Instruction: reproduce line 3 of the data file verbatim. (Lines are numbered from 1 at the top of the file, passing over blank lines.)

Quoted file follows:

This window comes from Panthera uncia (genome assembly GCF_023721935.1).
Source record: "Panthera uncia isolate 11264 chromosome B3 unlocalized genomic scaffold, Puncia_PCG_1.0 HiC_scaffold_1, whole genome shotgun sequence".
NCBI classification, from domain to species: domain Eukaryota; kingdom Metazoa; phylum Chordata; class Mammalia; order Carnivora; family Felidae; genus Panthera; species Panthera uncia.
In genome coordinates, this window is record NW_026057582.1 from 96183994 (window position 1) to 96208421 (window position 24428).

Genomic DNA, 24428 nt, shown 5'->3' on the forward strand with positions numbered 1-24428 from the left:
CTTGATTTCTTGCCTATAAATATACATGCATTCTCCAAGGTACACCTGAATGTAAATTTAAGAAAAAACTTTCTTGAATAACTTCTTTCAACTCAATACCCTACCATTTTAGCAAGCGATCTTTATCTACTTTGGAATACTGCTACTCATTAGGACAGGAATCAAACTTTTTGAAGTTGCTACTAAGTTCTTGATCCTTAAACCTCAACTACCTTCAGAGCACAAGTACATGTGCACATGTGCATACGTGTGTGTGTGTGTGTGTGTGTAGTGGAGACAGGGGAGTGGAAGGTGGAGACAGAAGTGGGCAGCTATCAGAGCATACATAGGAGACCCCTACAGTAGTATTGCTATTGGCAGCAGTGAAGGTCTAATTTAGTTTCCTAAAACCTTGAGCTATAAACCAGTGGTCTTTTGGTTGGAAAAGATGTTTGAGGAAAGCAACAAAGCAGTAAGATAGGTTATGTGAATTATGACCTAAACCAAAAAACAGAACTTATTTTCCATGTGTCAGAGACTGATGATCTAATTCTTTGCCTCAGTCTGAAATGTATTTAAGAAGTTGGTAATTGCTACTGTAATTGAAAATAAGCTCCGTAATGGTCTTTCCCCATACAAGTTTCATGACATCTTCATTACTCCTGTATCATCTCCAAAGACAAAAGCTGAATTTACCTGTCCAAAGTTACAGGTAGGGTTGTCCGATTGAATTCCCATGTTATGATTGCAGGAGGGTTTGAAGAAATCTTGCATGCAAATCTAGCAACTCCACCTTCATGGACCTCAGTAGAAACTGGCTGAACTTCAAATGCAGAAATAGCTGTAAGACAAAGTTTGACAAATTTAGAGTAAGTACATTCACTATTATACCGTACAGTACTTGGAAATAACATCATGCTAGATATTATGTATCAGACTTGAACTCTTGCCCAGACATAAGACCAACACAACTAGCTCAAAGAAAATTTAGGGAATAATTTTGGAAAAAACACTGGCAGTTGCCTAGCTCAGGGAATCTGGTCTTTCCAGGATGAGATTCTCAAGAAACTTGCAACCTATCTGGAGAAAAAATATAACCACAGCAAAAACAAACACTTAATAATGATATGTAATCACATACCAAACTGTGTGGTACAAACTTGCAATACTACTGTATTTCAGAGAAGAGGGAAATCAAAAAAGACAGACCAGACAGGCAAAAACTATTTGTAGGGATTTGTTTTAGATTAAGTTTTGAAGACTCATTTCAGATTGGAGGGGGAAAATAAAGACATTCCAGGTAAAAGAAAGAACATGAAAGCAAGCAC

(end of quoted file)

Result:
NCBI classification, from domain to species: domain Eukaryota; kingdom Metazoa; phylum Chordata; class Mammalia; order Carnivora; family Felidae; genus Panthera; species Panthera uncia.